References in classic literature ?
She had heard nothing of Lady Catherine that spoke her awful from any extraordinary talents or miraculous virtue, and the mere stateliness of money or rank she thought she could witness without trepidation.
Collins pointed out, with a rapturous air, the fine proportion and the finished ornaments, they followed the servants through an ante-chamber, to the room where Lady Catherine, her daughter, and Mrs.
Lady Catherine was a tall, large woman, with strongly-marked features, which might once have been handsome.
Collins attending them to point out its beauties, and Lady Catherine kindly informing them that it was much better worth looking at in the summer.
Now all this time the ale was running too, for Catherine had not turned the cock; and when the jug was full the liquor ran upon the floor till the cask was empty.
The husband thought to himself, 'If my wife manages matters thus, I must look sharp myself.' Now he had a good deal of gold in the house: so he said to Catherine, 'What pretty yellow buttons these are!
Catherine stood musing for a while, and at last said to her husband,
Catherine looked, but could not see where it had gone; so she said, 'Well, I suppose the other will go the same way and find you; he has younger legs than I have.' Then she rolled the other cheese after it; and away it went, nobody knows where, down the hill.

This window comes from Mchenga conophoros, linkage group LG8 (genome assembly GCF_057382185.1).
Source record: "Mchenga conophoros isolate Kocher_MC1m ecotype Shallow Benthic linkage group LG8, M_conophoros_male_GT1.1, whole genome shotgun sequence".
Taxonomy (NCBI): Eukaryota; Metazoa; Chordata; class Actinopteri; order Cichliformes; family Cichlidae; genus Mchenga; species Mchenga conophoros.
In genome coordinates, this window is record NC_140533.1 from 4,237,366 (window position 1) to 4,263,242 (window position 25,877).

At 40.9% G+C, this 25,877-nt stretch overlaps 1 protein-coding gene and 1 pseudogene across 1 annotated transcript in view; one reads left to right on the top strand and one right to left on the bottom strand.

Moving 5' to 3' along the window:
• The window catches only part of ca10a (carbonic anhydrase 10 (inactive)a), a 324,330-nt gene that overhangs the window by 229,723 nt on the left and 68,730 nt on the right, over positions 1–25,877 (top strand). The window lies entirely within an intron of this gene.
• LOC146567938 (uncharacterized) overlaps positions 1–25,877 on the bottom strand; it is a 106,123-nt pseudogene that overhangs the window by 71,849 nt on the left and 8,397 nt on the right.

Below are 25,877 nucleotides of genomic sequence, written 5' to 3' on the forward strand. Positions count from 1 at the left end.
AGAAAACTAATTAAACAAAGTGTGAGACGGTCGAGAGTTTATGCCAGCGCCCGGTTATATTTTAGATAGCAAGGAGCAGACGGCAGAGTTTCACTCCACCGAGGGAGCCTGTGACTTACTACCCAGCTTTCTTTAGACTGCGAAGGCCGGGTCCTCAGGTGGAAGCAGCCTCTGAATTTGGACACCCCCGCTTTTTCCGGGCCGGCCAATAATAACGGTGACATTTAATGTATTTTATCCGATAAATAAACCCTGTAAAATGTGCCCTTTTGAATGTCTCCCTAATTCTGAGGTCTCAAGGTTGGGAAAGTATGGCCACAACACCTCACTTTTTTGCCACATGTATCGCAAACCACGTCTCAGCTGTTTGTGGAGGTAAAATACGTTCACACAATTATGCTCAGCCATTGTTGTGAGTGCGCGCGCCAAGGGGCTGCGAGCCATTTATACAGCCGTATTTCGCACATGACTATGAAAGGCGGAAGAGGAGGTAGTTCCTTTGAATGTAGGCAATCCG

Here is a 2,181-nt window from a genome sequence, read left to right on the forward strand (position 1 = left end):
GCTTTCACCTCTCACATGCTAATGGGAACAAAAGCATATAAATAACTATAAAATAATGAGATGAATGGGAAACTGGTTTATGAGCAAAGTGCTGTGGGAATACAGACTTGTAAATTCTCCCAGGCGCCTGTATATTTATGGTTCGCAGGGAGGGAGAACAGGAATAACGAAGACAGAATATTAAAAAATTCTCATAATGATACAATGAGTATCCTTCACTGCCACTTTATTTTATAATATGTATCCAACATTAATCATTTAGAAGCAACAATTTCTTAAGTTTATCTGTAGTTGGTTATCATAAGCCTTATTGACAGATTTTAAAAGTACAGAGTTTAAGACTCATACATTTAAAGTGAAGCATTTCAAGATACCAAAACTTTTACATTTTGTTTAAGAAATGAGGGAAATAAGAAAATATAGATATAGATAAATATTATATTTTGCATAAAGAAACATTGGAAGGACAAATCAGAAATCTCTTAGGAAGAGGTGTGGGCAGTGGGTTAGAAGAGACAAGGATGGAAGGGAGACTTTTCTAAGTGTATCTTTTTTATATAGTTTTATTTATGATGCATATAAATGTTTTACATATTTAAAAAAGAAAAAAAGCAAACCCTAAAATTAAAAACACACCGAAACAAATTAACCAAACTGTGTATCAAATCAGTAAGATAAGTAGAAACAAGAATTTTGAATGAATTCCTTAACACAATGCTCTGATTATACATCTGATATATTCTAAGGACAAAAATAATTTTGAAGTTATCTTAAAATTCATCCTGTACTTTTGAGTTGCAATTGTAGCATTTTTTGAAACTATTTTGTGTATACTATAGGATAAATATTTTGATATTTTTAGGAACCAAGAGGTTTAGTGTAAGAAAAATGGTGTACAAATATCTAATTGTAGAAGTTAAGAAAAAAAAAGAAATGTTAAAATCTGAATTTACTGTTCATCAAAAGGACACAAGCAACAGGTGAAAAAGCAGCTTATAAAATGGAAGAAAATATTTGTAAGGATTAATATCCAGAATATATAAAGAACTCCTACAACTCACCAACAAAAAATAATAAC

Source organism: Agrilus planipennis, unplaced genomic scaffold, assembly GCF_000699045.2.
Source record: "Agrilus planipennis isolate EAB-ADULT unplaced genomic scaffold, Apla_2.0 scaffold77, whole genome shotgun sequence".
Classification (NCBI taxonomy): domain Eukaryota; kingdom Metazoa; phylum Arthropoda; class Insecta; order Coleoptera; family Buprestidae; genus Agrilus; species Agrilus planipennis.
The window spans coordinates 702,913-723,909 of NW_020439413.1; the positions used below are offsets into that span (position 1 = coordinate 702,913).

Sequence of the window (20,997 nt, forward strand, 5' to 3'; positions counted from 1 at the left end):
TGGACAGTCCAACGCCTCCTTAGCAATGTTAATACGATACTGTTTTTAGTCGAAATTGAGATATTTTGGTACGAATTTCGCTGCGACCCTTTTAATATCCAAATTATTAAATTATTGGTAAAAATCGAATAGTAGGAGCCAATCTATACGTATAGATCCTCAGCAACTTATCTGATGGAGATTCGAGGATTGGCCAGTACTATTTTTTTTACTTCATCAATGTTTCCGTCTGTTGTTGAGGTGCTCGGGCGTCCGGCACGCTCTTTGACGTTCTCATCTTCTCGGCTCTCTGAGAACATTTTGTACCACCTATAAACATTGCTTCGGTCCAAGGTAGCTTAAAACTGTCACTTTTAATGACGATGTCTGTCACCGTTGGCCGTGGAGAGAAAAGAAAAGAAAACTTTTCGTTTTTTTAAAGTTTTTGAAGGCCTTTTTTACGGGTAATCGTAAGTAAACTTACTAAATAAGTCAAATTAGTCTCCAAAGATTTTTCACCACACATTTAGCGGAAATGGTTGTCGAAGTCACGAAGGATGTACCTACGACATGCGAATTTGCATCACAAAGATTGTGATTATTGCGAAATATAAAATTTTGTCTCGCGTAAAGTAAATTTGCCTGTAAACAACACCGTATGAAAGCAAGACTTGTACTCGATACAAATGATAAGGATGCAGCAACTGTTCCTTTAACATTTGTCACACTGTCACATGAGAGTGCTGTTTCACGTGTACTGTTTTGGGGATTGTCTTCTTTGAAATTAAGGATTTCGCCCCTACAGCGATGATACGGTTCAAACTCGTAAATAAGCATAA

I rather think his appearance there was distasteful to Catherine; she was not artful, never played the coquette, and had evidently an objection to her two friends meeting at all; for when Heathcliff expressed contempt of Linton in his presence, she could not half coincide, as she did in his absence; and when Linton evinced disgust and antipathy to Heathcliff, she dared not treat his sentiments with indifference, as if depreciation of her playmate were of scarcely any consequence to her.
He struggled long to keep up an equality with Catherine in her studies, and yielded with poignant though silent regret: but he yielded completely; and there was no prevailing on him to take a step in the way of moving upward, when he found he must, necessarily, sink beneath his former level.
Catherine and he were constant companions still at his seasons of respite from labour; but he had ceased to express his fondness for her in words, and recoiled with angry suspicion from her girlish caresses, as if conscious there could be no gratification in lavishing such marks of affection on him.
Catherine reflected an instant, with knitted brows - she found it needful to smooth the way for an intrusion.